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Kim Potter trial updates: Jury begins deliberations

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(NEW YORK) — The trial of former Brooklyn Center Police Officer Kim Potter charged in the death of Daunte Wright, a 20-year-old Black man who was fatally shot during a traffic stop, continues with Potter taking the stand to testify in her own defense.

Potter, 49, is charged with first-degree and second-degree manslaughter in the April 11 incident. She has pleaded not guilty to both charges.

The maximum sentence for first-degree manslaughter is 15 years and a $30,000 fine and for second-degree manslaughter, it’s 10 years and a $20,000 fine.

Wright’s death reignited protests against racism and police brutality across the U.S., as the killing took place just outside of Minneapolis, where the trial of Derek Chauvin, a former officer who was convicted of murdering George Floyd, was taking place.

Latest headlines:
-Closing arguments begin
-‘I didn’t want to hurt anybody,’ Potter testifies
-Prosecution questions Kim Potter on training
-Kim Potter takes the stand
-New body-cam footage shows Potter moments after shooting Wright
-Daunte Wright’s mother recalls final phone call with son

Here’s how the news is developing. All times Eastern.

Dec 20, 8:27 pm
Jury ends deliberations for the day

The jury has ended deliberations for the day after approximately five hours. They will resume Tuesday morning.

During these deliberations, the jury is fully sequestered. They will be allowed to call family members so long as they don’t talk about the trial.

Dec 20, 5:09 pm
Jury asks about psychologist’s interview with Potter

Jurors collectively asked the judge what the date was of Kim Potter’s interview with Dr. Laurence Miller, a psychologist who served as a defense witness.

“All the evidence is in,” Judge Regina Chu told the jury. “So you should rely on your collective memory as to what the evidence is.”

Miller interviewed Potter after the April 11 fatal shooting of Daunte Wright.

Prosecutors wanted to question Miller about the interview, but Chu sustained the defense’s objection against the line of questioning.

The interview was brought up by the prosecution in the cross-examination of Potter on the witness stand.

Prosecutor Erin Eldridge asked Potter about the differences between her answers in her interview with Miller and her testimony on the stand.

Eldridge asked Potter why she told Miller she didn’t know why she decided to use her stun gun, when she testified before the jury that she used it because she saw fear on an accompanying officer’s face.

Eldridge also asked Potter about telling Miller that she saw her gun in her right hand during the incident, though Potter testified that she did not remember much about the incident.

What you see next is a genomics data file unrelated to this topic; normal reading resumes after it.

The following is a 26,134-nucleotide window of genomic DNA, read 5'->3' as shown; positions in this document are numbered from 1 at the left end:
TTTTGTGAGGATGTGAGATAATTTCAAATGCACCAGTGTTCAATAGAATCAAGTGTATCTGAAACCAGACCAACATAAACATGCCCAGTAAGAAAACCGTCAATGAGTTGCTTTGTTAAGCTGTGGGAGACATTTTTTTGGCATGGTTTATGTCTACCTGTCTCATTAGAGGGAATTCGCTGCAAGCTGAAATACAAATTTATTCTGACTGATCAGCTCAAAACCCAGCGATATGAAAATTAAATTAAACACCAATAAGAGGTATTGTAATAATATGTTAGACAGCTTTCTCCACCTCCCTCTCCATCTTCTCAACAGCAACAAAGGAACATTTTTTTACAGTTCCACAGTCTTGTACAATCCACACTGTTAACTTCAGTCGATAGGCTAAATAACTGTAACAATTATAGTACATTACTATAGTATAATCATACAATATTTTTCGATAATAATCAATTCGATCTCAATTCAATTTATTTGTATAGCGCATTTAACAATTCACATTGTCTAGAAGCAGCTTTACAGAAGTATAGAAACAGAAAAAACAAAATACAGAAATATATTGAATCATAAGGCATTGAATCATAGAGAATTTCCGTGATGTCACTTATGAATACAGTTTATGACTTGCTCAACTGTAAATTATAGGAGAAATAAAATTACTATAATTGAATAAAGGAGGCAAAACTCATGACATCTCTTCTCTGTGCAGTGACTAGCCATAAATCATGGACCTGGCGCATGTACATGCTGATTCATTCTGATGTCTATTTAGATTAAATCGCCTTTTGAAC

“I was distraught,” Potter responded. “I wasn’t in a good place.”

Eldridge also asked Potter about her resignation following the shooting, in which Potter told Miller that she did it to “protect her police family.”

Dec 20, 2:04 pm
Jury deliberations begin

Judge Regina Chu has read the instructions to the jury and they will now deliberate on the charges of first- and second-degree manslaughter against former Brooklyn Center officer Kim Potter.

Included in the instructions are reminders of unconscious bias: “We all have feelings, assumptions, perceptions, fears, and stereotypes about others,” Chu read to the jury. “Some biases we are aware of and others we might not be fully aware of, which is why they are called ‘implicit’ or ‘unconscious biases."”

“The law demands that you make a fair decision, based solely on the evidence, your individual evaluations of that evidence, your reason and common sense, and these instructions,” Chu read from the instructions.

Dec 20, 1:47 pm
Prosecution, defense spar on Sgt. Mychal Johnson’s testimony

In closing arguments, the defense said that Kim Potter was within her rights to use deadly force against Daunte Wright because he could have hurt another police officer with his car.

The defense claims Wright could have driven off, dragging Sgt. Mychal Johnson.

“What would have happened to Johnson? The worst would be death if he took off like he did — like a jet,” defense attorney Earl Gray said.

“[Potter] said she saw Johnson, that she saw him and he had a look on his face she’d never seen,” Gray added. “That was right before she said ‘Taser, Taser."”

The prosecution argues there is no evidence that shows Potter was using force for Johnson’s protection or that Johnson was afraid for his life.

“Johnson was clearly not afraid of being dragged,” said prosecutor Matthew Frank. He never said he was scared. He didn’t say it then. And he didn’t testify to it in court.”

Prosecutors said Johnson wasn’t halfway into the car at the time of the shooting, and that he was “all the way over to the passenger side securing Mr. Wright’s right arm.”

Prosecutors also pointed to Potter’s reaction after the shooting, when she sobbed on the ground and said she would be going to jail in the body camera footage.

“When Sergeant Johnson said ‘he was trying to drive away with me in the car,’ which isn’t even true, but he offered that to her and she didn’t even bite on it,” Frank told jurors. “She was so caught up in recognition of the wrongfulness of her own conduct.”

 

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